Mongolia Horse Riding Tours Support Conservation and Community
Protecting Pasture and Water Resources
It has always been in our interest that our Mongolia horse riding tours support conservation and community in the places we travel from and through. The Darkhid Valley has been the home valley of our horses for nearly two decades and has become the staging area of our horseback expeditions. It is also home of the herder home stay where guests can experience the daily life of a Mongolian herder family, and contribute to local incomes through their stay.
As the city is growing and more people move into the outer districts, or build summer homes, the valley has become more populated. But as our guests know, despite more fences and buildings along the way, the staging area with our cabins, nestled into the larch forest across the winter camp site and horse corrals, still remains a little retreat of peace and scenic beauty. After all, this was a wild valley only three decades ago. Yadmaa, the caretaker of our herd and host of the home stay, sometimes speaks of these times when he would see bear tracks and wolverine in the valley. These times are gone, but it is still important wildlife habitat. We have seen roe deer, red deer in higher elevations, lynx in the forest, and marten on the scree slopes up the valley. In winter time, a multitude of tracks in the snow gives away the presence of many small mammals – mice, squirrels, chipmunks, and more. And of course, there are wolves, at times.
While there were fewer buildings, fences and vehicles in our early years in the valley, there was also a big sore in the landscape. When the road up the main valley was built years ago, a gravel pit had been created. And over time, it had become a garbage dump. Not only was it unsightly. With groundwater levels rising after summer rains, this would turn into a serious public health risk. Rubbish and animal cadavers were submerged in water. And all along the valley, herders and summer residents would get their water from the creek into the aquifer of which the contaminated ground water seeped.
Anybody involved in environmental work is familiar with this. It mostly isn’t spending time in pristine nature, observing wildlife. Its witnessing degradation of the environment, in more or less graphic forms, and the solution requires bringing individuals and organizations together, to deal with conflict, develop consensus and facilitate actions. The situation prompted us to take initiative, first discussing with local households and the local ranger. Having received the support from the district vice governor, and the attention of the environmental and health officers, we facilitated the development of a joint proposal to generate funding for a conservation and community development project. In 2011, we received funding from the Toyota Foundation.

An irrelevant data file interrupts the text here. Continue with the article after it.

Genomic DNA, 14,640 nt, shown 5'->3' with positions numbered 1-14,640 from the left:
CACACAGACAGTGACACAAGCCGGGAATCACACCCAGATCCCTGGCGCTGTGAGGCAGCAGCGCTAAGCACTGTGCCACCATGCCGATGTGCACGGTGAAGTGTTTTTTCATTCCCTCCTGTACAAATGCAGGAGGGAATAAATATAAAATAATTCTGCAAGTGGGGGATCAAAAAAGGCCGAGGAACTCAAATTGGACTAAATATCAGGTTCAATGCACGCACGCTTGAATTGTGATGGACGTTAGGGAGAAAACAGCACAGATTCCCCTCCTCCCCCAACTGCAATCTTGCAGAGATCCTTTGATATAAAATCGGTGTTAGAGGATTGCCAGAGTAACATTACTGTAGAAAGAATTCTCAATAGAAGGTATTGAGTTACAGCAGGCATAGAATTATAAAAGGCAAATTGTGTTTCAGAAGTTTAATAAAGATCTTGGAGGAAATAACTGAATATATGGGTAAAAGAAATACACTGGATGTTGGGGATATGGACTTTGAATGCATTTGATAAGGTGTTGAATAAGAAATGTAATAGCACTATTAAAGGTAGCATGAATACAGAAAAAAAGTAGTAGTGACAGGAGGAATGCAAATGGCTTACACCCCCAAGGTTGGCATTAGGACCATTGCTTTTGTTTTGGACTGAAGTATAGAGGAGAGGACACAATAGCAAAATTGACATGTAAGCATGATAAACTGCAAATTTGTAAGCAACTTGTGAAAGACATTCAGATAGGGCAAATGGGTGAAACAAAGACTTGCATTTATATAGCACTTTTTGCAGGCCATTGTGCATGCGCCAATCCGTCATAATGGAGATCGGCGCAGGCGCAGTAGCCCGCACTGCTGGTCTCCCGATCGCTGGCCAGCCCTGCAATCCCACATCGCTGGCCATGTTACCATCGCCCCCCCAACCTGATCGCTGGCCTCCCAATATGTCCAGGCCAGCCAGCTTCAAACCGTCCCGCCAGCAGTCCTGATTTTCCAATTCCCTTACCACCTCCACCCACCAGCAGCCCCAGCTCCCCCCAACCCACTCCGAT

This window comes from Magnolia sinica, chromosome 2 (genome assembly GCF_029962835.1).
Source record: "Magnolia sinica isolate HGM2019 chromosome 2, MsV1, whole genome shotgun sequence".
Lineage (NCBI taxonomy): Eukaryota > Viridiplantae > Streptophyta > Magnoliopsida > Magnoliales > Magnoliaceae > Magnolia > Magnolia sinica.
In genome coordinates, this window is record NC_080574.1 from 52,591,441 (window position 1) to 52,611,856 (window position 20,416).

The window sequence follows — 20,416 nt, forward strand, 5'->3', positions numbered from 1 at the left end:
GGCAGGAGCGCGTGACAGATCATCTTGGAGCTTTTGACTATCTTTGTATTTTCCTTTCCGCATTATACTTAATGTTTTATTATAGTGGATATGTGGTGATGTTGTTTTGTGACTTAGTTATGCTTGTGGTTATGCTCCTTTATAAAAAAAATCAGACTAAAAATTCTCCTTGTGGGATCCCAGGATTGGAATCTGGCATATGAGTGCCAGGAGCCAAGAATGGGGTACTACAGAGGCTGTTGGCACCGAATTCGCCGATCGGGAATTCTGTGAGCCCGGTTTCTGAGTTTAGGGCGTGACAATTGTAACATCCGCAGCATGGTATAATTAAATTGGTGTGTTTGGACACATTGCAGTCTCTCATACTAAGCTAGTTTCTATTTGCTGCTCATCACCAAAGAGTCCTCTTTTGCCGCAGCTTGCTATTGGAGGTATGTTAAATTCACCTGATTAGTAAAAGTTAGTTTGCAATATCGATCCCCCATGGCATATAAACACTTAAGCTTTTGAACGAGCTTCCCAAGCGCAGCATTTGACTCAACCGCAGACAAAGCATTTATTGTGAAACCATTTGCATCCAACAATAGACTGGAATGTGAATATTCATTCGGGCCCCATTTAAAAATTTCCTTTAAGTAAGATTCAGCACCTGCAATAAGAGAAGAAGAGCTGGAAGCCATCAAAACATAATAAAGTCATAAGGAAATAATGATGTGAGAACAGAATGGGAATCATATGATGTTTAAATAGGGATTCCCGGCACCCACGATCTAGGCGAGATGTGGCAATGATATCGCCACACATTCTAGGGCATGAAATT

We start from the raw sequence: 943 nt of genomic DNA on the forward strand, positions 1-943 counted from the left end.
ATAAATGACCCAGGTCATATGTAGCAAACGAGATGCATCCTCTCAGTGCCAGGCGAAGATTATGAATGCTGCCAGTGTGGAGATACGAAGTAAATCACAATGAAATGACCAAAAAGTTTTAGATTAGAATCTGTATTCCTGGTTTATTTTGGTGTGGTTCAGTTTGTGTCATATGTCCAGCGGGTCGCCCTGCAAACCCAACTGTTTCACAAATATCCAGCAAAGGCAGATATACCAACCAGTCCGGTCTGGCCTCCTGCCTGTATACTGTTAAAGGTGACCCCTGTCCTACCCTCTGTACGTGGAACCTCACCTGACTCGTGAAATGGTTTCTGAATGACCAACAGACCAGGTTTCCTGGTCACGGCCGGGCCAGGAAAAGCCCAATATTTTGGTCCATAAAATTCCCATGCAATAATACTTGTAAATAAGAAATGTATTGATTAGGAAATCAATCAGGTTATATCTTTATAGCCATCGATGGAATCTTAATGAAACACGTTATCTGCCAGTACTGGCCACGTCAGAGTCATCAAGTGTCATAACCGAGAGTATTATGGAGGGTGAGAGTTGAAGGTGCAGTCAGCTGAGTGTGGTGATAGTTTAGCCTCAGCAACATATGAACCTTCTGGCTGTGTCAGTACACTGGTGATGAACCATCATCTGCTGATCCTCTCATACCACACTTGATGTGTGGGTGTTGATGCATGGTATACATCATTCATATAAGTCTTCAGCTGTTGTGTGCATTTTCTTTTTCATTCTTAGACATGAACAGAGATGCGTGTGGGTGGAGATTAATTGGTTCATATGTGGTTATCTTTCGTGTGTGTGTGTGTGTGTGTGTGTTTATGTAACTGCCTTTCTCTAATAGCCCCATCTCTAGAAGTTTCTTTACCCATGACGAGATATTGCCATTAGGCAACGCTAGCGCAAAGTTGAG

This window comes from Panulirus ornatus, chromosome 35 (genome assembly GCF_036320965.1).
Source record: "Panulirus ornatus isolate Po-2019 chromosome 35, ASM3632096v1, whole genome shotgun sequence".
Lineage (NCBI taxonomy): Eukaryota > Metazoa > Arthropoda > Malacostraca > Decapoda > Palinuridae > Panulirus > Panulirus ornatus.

“Water for Life – The Darkhid Valley Community Land Restoration Project for Watershed Protection”
The project brought together local community members, Mongolian NGOs for Environmental Education, researchers on wildlife, forest, pasture and water resources, local law enforcement/rangers, and local government representatives. A series of planning workshops, research and activities followed.
The unhealthy and unsightly gravel-pit-turned-dumpsite was rehabilitated into green pasture, a community effort cleaned the Darkhid valley of rubbish, illegal logging was curbed through community vigilance, natural resources were evaluated and management plans prepared through collaboration of researchers, local resource users and government officers, simple creek restoration measures were initiated, a Comunity Information and Meeting Center was build.Trainings were provided for topics such as improved dairy processing and marketing. The Mongolian NGO “Nomadic Nature Conservation” (NNC) organized activities for kids to educate about wildlife and ecology and trained local community members as trainers. The group also helped develop an educational trail and accompanying booklet, an interpretive activity and resource to learn about the ecology in the Darkhid Valley.
Rehabilitating a Rubbish Dump to Pasture
Simple Measures for Creek Restoration
Community Action for Watershed Protection and Nature Conservation
The Darkhid Valley and the Herder Home Stay
To enjoy the Darkhid Valley and experience daily life of a Mongolian herder family, check out the Ger Stay.
Explore Gorkhi Terelj National Park and the Khentii Mountains on Horseback
To explore the back country of the Darkhid Valley, and venture into Gorkhi Terelj National Park and further into the Khentii Mountains on horseback, see your options for a riding tour with Stone Horse Expeditions:
Take Part in Conservation Activities while on a Wilderness Horse Ride in Mongolia